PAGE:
Stay the Night: Pullwood Bay, Ambleside
A Victorian estate in Wordsworth country is an unspoilt base for waterside walks, says David Ryan
Sunday 23 September 2012
The great thing about middle age, I'm deciding, is that I no longer have to seek foreign sun and sand with kids in mind. Now the nest is empty, my wife and I are determined to discover more of Britain. It's shameful to admit, but we had never taken a walking holiday nor ever been to the Lake District. Time to fix all that, then! But nothing too ambitious. A trip to the Windermere of Wordsworth – destination Ambleside – which has a nice and none too vigorous ring to it.
And yet, any thoughts of gentle strolls soon receded as we turned off the M6 and, within 20 minutes, found ourselves winding down the A593 through a beautiful but rugged landscape. We were glad we'd invested in some sturdy walking boots.
Pullwood Bay estate is centred on one of those mansions built by the Victorian manufacturing elite, as both symbol of status and expression of the urbanite longing for something unspoilt. This Tudor-style mansion with boathouse, gatehouse and wooded grounds, was erected on Windermere's north-west shore in 1891 for Sir William Crossley, a Manchester-based engineer. Since then, the estate has been used as a boys' school and, most recently, a collection of self-catering apartments.
There are 11 apartments, seven cottages, a boathouse and country house to choose from. We stayed in Fairfield, which sleeps four. The duplex apartment has an open-plan kitchen, dining room and lounge and one double en-suite bedroom downstairs. Upstairs, there's the master bedroom, with a large, deep bed, a large, deep slipper bath, and a power shower. The decor follows the tone, with white walls, dark wood, glass tables and a muted palette of greys and blues with odd splashes of colour. It's all in tune with relaxation after a day walking on fells and lakesides.
The apartments, and luxurious detached Wyke Bay house and Boat House, all have wood or slate flooring downstairs, with under-floor heating and surround-sound systems, and a high-spec Poggenpohl kitchen. Of the cottages, Curlew Close has patio doors for wheelchair access, open-plan living/kitchen area and a downstairs bedroom and toilet.
Out and about
Between Easter and October half-term, Pullwood Bay guests can arrange a boat trip across the lake, with an on-demand pick-up at the resort's private jetty. Round-lake cruises cost £17.75 for adults, £8.90 for children five to 15, or £48.50 for a family pass (015394 43360; windermere-lakecruises.co.uk). For more up-close encounters with the lake, from boat hire to wakeboarding, try Low Wood Bay Watersports Centre in Waterhead (015394 39441; elh.co.uk/watersports). For bike rental, there's Ghyllside Cycles (015394 33592; ghyllside.co.uk) where daily mountain bike hire is £20 for adults, £15 children.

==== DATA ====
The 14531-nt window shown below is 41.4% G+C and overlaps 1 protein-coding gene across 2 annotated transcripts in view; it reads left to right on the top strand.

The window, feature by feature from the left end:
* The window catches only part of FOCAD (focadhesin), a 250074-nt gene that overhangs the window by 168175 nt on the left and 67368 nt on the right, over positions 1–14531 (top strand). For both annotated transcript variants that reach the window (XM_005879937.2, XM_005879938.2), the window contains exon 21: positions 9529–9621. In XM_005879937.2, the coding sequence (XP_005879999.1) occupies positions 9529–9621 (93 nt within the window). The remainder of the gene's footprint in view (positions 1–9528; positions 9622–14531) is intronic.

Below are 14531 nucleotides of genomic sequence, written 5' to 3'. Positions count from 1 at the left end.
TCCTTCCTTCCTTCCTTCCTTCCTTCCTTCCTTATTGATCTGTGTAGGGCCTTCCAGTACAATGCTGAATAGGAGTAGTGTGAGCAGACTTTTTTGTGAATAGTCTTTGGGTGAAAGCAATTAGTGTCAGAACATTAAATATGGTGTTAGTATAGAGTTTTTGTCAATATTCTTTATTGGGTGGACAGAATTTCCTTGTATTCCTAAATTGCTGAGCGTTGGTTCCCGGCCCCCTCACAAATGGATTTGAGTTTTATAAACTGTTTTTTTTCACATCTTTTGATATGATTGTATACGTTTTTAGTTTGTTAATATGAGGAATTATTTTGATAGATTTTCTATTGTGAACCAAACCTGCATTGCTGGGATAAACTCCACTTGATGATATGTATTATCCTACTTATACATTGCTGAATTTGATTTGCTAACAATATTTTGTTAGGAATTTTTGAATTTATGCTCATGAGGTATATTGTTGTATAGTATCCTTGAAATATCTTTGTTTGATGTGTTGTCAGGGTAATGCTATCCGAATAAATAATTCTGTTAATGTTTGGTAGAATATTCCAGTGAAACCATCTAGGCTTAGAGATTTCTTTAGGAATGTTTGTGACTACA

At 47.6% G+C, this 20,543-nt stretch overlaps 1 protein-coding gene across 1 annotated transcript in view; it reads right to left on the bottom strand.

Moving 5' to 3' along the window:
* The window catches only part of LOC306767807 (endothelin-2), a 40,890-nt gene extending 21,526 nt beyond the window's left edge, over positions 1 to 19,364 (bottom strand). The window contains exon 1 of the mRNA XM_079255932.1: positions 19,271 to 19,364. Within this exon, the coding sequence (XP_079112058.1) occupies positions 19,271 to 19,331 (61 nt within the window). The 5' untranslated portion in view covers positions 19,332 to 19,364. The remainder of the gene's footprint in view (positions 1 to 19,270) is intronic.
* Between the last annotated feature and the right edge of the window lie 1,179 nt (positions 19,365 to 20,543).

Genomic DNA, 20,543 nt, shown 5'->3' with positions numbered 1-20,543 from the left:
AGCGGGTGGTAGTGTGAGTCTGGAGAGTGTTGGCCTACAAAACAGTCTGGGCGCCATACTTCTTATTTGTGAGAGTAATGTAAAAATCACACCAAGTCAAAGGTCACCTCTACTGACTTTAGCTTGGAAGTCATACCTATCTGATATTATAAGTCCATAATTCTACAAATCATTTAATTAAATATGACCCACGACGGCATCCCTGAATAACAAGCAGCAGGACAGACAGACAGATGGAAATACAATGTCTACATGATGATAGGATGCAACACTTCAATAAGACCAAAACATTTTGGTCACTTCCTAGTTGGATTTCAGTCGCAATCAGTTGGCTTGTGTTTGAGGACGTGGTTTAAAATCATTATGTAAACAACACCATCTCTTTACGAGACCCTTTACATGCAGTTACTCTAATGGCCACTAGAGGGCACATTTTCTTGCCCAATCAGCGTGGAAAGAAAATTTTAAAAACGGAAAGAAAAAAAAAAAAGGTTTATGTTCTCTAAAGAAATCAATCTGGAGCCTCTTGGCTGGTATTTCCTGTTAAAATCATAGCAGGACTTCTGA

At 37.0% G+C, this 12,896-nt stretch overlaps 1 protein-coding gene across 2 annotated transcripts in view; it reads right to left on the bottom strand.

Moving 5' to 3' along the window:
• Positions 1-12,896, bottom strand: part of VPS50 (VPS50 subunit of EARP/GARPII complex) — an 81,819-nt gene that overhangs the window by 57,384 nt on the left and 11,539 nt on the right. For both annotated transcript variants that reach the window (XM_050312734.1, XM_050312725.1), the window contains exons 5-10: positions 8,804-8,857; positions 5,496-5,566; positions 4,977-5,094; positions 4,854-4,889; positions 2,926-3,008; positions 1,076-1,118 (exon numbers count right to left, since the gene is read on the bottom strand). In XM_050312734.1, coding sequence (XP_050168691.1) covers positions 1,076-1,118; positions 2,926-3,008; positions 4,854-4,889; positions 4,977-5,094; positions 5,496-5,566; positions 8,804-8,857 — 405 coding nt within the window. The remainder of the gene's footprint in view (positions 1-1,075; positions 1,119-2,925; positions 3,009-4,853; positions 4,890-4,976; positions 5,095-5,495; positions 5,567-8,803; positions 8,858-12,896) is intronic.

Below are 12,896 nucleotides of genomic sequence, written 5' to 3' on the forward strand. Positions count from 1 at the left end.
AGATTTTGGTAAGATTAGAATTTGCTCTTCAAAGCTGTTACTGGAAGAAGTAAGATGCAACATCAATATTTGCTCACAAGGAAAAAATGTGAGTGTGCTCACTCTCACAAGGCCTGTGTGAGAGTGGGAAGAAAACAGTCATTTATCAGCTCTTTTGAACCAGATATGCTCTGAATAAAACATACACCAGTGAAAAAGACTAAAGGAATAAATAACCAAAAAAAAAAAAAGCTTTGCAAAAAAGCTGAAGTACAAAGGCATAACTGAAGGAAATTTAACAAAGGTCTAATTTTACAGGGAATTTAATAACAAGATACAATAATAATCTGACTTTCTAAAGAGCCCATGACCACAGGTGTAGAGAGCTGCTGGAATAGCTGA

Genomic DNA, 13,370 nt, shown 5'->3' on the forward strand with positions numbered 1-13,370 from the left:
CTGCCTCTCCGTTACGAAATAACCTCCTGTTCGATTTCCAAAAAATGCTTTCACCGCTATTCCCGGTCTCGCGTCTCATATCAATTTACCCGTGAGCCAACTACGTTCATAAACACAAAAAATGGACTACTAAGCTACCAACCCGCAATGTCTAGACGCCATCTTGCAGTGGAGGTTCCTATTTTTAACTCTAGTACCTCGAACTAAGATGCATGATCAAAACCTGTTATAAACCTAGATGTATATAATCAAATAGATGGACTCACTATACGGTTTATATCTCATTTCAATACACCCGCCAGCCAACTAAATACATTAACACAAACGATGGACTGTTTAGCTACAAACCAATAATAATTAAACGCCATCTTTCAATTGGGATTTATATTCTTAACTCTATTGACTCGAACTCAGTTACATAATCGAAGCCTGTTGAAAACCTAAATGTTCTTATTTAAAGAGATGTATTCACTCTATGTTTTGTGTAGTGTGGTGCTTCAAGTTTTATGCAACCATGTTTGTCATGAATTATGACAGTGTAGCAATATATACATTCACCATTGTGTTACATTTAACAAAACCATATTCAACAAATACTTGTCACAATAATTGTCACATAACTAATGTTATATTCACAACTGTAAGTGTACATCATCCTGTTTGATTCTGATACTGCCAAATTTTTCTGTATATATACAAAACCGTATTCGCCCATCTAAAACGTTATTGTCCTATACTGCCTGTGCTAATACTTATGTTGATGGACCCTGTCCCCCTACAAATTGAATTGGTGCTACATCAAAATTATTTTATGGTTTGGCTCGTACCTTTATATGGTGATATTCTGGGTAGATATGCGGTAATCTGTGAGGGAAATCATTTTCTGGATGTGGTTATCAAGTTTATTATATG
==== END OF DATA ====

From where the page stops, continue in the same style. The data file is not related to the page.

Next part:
Ambleside, a bracing three-mile walk away, is a crossroads and provisioning centre for the adventurous tourist. Located at the head of Windermere, it has plenty of restaurants, bars and gift shops as well as two independent cinemas with eateries attached: Fellinis (015394 32487; fellinisambleside.com) and Zeffirellis (015394 33845; zeffirellis.com); the former also has a jazz bar.
We were there for the walking, and for Wordsworth, so we followed the old Coffin Road towards Rydal, so named because that's the path that Ambleside's dear departed once took en route to burial in the consecrated ground at St Oswald's, Grasmere, where William and Mary Wordsworth were also laid to rest.
A vicious overnight storm had brought down trees and deposited snow on the fells before giving way to blue skies. So there was an Alpine feel to the scene next morning as we made our way to Grasmere, on the pilgrimage to Dove Cottage – Wordsworth's first residence as a married man and, many would say, his happiest (015394 35544; wordsworth.org.uk). Entry is £7.50 for adults, £4.50 for children (aged six to 15), with family passes (for five) at £17.50.
The food and drink
Ambleside has plenty of small supermarkets for self-caterers and a variety of cuisines. On our first night we went for an affordable (£25 per head with drinks), reliable Thai option at Jintana (015394 33394; jintanathaicuisine.com). If you fancy a treat, fashionable gastro-pub Drunken Duck (015394 36347; drunkenduckinn.co.uk) is just over a mile from Pullwood Bay, near the village of Barngates. Further afield, and up in the fells at Troutbeck, there's the atmospheric Queen's Head (015394 32174; queensheadhotel.com), a 17th-century coaching inn.
Pullwood Bay, Ambleside, Cumbria LA22 0HZ (015394 33333; pullwoodbay.com). Weekly rental starts at £350 for a cottage sleeping four.
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